Reading "The Lucky One".

It's pretty slow starting out though.


kms66
StuckOnPeas

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Posted: 1/27/2013 5:54:15 PM
I'm reading Someone Knows My Name. It's good but I think it's a bit long. I'm ready to be finished with it.

Next up will be The Light Between Oceans.


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sues
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Posted: 1/27/2013 6:04:30 PM
I read "Mile 81" by Stephen King last week (a short story) and it was good. But- he could write an analysis of the phone book and I'd enjoy it. I love him.

Reading (still- it's a slow going book) "Saving Fish From Drowning" by Amy Tan. I'm enjoying it more at page 170 than I was in the beginning. I have a long way to go though and I'm not sure where it's going.

Also- "The Weird Sisters" by Eleanor Brown (I think that's right) and I'm hovering on the edge of annoyance. I don't like any of the characters and the Shakespeare gimmick has long since worn thin- and I'm not halfway done. The thing that's keeping me going is the narrative voice- I'm curious about who it is. I'm thinking it's another sister not yet introduced, that comes to a tragic end.

kma
StuckOnPeas

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Posted: 1/27/2013 6:09:33 PM
Just watching the thread this week as I'm still on the Night Circus. Been trying to read more than just my lunch 30 mins.


Kim

Lingaling
BucketHead

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Posted: 1/27/2013 6:41:23 PM
I finally finished The Night Circus this morning. I really liked it and thought that this first-time author was creative and described the scenes fantastically.

Linda-H
StuckOnPeas

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Posted: 1/27/2013 6:45:18 PM
I am still reading The Round House which I am finding to be very slow-going. I know this book has gotten rave reviews, but I am just not feeling it. I am going to give it one more good try and hopefully that will make me want to finish it. (I am over halfway done at this point and I am not really sure I care how it ends.)

RobbyKay
PeaNut

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Posted: 1/27/2013 7:00:46 PM
Hi Peas Who Read!

This week's title was Gin Phillips' The Well and the Mine. My book club chose it, and I think we'll have some great conversation on it. It's about a family living in rural Alabama in the 1930s. One evening, someone sneaks onto their property, and drops a baby down their well, without realizing that the young daughter of the family sees it happen. The rest of the book is devoted to figuring out who did it, but also travels the social commentary route, touching on subjects like racism, workers rights, women's roles, and poverty and power. I enjoyed this one.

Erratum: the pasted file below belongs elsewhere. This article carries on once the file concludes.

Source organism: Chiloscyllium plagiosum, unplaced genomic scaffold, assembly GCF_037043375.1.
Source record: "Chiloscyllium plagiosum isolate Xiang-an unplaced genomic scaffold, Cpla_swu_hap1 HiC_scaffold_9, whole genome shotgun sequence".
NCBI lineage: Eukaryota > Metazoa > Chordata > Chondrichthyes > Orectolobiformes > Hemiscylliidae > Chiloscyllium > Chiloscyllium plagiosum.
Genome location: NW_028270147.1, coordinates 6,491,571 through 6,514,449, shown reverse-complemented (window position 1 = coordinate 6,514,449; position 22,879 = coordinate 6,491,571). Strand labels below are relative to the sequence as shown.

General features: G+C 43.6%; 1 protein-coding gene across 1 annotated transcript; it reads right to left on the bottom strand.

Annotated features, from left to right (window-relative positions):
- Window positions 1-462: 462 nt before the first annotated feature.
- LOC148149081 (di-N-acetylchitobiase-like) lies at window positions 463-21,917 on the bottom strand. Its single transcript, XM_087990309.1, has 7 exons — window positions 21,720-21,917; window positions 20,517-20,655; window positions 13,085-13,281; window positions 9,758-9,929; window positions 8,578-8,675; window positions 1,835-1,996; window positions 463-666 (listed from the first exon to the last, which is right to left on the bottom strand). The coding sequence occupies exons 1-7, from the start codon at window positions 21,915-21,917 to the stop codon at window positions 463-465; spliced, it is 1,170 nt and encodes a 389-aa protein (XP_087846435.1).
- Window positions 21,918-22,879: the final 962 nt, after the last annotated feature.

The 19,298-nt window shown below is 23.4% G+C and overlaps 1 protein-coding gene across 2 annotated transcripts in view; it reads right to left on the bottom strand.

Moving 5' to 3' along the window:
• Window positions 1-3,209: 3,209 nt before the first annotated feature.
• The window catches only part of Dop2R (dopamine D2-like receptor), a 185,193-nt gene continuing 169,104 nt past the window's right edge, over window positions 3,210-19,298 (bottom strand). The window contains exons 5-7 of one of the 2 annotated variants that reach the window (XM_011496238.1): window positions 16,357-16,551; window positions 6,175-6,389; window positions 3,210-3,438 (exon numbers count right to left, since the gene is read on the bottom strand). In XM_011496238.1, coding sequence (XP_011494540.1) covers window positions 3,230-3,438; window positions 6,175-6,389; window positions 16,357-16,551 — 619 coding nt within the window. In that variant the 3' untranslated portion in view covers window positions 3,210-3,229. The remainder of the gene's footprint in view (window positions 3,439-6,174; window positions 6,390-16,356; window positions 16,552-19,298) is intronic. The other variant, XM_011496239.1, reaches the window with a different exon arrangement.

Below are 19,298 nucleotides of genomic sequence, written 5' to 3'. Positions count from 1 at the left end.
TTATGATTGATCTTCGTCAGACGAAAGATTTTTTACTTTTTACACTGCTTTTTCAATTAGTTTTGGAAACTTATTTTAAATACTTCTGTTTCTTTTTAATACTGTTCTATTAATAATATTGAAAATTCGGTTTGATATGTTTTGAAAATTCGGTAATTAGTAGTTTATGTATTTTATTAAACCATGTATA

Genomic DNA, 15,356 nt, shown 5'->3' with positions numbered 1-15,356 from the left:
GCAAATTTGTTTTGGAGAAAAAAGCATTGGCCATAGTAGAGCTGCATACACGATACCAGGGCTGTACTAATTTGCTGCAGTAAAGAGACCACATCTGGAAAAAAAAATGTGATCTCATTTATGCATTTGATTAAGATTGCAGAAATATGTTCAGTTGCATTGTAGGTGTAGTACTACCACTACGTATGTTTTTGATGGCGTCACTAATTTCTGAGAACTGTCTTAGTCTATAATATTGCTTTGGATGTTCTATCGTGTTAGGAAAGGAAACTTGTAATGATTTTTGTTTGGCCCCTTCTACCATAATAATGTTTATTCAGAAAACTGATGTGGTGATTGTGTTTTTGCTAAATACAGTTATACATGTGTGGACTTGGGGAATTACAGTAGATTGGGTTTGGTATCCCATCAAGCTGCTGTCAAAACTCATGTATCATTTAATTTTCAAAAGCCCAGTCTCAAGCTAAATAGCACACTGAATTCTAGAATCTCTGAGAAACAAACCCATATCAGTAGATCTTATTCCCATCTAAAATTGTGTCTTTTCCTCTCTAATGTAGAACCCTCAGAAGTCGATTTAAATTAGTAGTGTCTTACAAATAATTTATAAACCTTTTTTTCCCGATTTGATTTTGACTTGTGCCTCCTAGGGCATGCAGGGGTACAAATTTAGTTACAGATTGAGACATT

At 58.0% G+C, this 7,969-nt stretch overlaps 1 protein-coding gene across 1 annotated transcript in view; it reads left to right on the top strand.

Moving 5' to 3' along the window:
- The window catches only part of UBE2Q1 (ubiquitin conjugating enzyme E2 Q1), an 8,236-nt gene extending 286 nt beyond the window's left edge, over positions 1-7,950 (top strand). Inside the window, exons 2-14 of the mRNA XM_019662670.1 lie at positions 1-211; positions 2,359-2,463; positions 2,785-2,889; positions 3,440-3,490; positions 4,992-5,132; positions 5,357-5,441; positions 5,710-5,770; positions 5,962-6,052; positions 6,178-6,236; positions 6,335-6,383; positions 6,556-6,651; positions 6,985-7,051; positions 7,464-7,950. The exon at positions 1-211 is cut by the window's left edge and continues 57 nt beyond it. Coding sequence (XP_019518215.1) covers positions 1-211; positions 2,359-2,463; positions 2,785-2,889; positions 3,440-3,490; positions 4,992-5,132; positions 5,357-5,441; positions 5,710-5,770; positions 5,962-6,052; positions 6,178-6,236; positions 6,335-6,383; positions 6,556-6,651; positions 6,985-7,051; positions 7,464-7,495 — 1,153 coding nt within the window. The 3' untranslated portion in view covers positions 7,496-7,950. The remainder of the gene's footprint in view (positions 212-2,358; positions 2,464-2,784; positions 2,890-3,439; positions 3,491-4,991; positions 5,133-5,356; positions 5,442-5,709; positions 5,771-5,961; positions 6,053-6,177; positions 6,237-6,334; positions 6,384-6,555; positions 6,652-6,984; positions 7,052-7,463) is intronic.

Next up - who knows?


Robby

TXMary
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Posted: 1/27/2013 7:03:31 PM
I haven't had any time to read lately, so I'm still on 11/22/63. It's really good and I'm enjoying it when I get a chance to read it.

I like to check the thread out and get ideas though. Thanks to Batya for starting the thread and thanks for all who share!!



RobbyKay
PeaNut

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Posted: 1/27/2013 7:06:10 PM
Hi Peas Who Read!

This week's title was Gin Phillips' The Well and the Mine. My book club chose it, and I think we'll have some great conversation on it. It's about a family living in rural Alabama in the 1930s. One evening, someone sneaks onto their property, and drops a baby down their well, without realizing that the young daughter of the family sees it happen. The rest of the book is devoted to figuring out who did it, but also travels the social commentary route, touching on subjects like racism, workers rights, women's roles, and poverty and power. I enjoyed this one.

Next up - who knows?


Robby

dyslexiateach
BucketHead

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Posted: 1/27/2013 7:10:15 PM